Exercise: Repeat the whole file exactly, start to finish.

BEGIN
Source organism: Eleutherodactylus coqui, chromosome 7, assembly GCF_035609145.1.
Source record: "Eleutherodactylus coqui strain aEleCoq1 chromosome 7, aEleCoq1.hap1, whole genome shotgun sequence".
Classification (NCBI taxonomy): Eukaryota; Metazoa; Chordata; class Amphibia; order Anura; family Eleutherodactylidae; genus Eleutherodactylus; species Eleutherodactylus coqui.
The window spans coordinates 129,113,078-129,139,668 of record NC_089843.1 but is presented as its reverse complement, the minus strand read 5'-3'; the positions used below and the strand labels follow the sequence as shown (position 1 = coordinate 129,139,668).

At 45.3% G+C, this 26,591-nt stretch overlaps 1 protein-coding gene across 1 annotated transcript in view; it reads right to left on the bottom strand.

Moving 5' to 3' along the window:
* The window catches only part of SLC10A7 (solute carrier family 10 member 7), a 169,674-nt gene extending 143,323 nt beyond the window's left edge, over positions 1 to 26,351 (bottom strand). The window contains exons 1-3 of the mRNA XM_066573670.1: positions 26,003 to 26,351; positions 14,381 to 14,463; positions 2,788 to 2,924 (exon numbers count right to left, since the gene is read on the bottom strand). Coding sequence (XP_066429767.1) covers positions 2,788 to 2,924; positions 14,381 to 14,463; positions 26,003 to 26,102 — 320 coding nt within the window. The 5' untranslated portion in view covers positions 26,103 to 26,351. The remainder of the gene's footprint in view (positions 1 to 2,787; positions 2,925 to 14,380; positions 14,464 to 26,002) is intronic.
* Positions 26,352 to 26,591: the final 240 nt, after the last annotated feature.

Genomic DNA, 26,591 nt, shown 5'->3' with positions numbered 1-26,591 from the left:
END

Source organism: Eleutherodactylus coqui, chromosome 7, assembly GCF_035609145.1.
Source record: "Eleutherodactylus coqui strain aEleCoq1 chromosome 7, aEleCoq1.hap1, whole genome shotgun sequence".
Classification (NCBI taxonomy): Eukaryota; Metazoa; Chordata; class Amphibia; order Anura; family Eleutherodactylidae; genus Eleutherodactylus; species Eleutherodactylus coqui.
The window spans coordinates 129,113,078-129,139,668 of record NC_089843.1 but is presented as its reverse complement, the minus strand read 5'-3'; the positions used below and the strand labels follow the sequence as shown (position 1 = coordinate 129,139,668).

At 45.3% G+C, this 26,591-nt stretch overlaps 1 protein-coding gene across 1 annotated transcript in view; it reads right to left on the bottom strand.

Moving 5' to 3' along the window:
* The window catches only part of SLC10A7 (solute carrier family 10 member 7), a 169,674-nt gene extending 143,323 nt beyond the window's left edge, over positions 1 to 26,351 (bottom strand). The window contains exons 1-3 of the mRNA XM_066573670.1: positions 26,003 to 26,351; positions 14,381 to 14,463; positions 2,788 to 2,924 (exon numbers count right to left, since the gene is read on the bottom strand). Coding sequence (XP_066429767.1) covers positions 2,788 to 2,924; positions 14,381 to 14,463; positions 26,003 to 26,102 — 320 coding nt within the window. The 5' untranslated portion in view covers positions 26,103 to 26,351. The remainder of the gene's footprint in view (positions 1 to 2,787; positions 2,925 to 14,380; positions 14,464 to 26,002) is intronic.
* Positions 26,352 to 26,591: the final 240 nt, after the last annotated feature.

Genomic DNA, 26,591 nt, shown 5'->3' with positions numbered 1-26,591 from the left: